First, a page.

Israel set to approve new Palestinian and Jewish building in West Bank
The government is slated to approve new building in Palestinian areas of the West Bank as well as in Jewish settlements.
Defense Minister Benny Gantz has approved the construction of 1,000 Palestinian homes in the Israeli-controlled Area C, mostly in the Jenin and Bethlehem areas, a defense official confirmed to The Times of Israel Wednesday
Meanwhile, the ministry’s Civil Administration will also okay some 2,000 new homes in West Bank settlements, for the first time since both Prime Minister Naftali Bennett and US President Joe Biden took office.
Area C makes up some 60 percent of the West Bank and is fully under Israeli security and administrative control. Israel rarely approves Palestinian construction in Area C, with the overwhelming majority of requests being denied. This has resulted in rampant illegal building, which is in turn often demolished by Israel.
Between 2016 and 2018, just 21 of the 1,485 Palestinian applications for construction permits in Area C were approved by the Defense Ministry, or 0.81 percent.
In 2019, the security cabinet approved — in principle — a record 700 building permits for Palestinians in what was widely seen as an attempt both to prevent the High Court of Justice from blocking further demolitions of Palestinian property on the grounds that it is impossible for Palestinians to build legally and to stave off international criticism against Israel for failing to allow Palestinian construction.
However, an investigation by The Times of Israel last year found that very few of those buildings permits had actually been issued.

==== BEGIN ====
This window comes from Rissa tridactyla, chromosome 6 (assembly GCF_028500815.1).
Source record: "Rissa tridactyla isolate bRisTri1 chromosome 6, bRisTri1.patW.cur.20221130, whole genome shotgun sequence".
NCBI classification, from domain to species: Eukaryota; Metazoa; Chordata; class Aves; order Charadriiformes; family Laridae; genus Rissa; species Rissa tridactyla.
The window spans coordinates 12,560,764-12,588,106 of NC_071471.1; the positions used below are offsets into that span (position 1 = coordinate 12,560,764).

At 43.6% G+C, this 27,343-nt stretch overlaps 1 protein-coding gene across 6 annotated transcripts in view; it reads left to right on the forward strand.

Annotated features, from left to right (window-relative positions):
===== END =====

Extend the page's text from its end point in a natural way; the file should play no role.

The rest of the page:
Most of the international community considers settlement construction a violation of international law.
Meanwhile, a lawyer said Wednesday that a Jerusalem court had ruled that dozens of home demolitions in a flashpoint Palestinian neighborhood should be frozen for six months.
Israel had ordered the demolition of around 100 homes in Silwan, a Palestinian neighborhood on the edge of the Old City in East Jerusalem, claiming they were built illegally on public land.
Monday’s court order froze most of those demolition orders until February 2022, while also allowing 16 homes to be razed immediately.
“I have reached the conclusion that it is appropriate to grant a specific extension,” wrote Judge Sigal Albo of the Jerusalem Court for Local Affairs in the decision.
Lawyer Ziad Kawar, representing residents in the Al-Bustan area of Silwan, told AFP the ruling was “progress” but “not a victory.” He said he would appeal to foreign diplomats to put pressure on Israel over home demolitions.
Kawar said his clients were applying for retroactive permission for their homes, which he said they built on their own private property without permission.
“It is not possible to get permits there,” Kawar said.
Israel captured East Jerusalem from Jordan during the Six Day War in 1967, and later annexed it in a move not recognized internationally.
In the 1980s, settlers began moving into Silwan, which sits on land where — according to Jewish tradition — King David established his capital some 3,000 years ago, making the area hallowed ground in Jewish history.
Israelis have said they hope to build a park devoted to the biblical King David in Al-Bustan.
Several hundred settlers currently live in Silwan under heavy security, among about 50,000 Palestinians.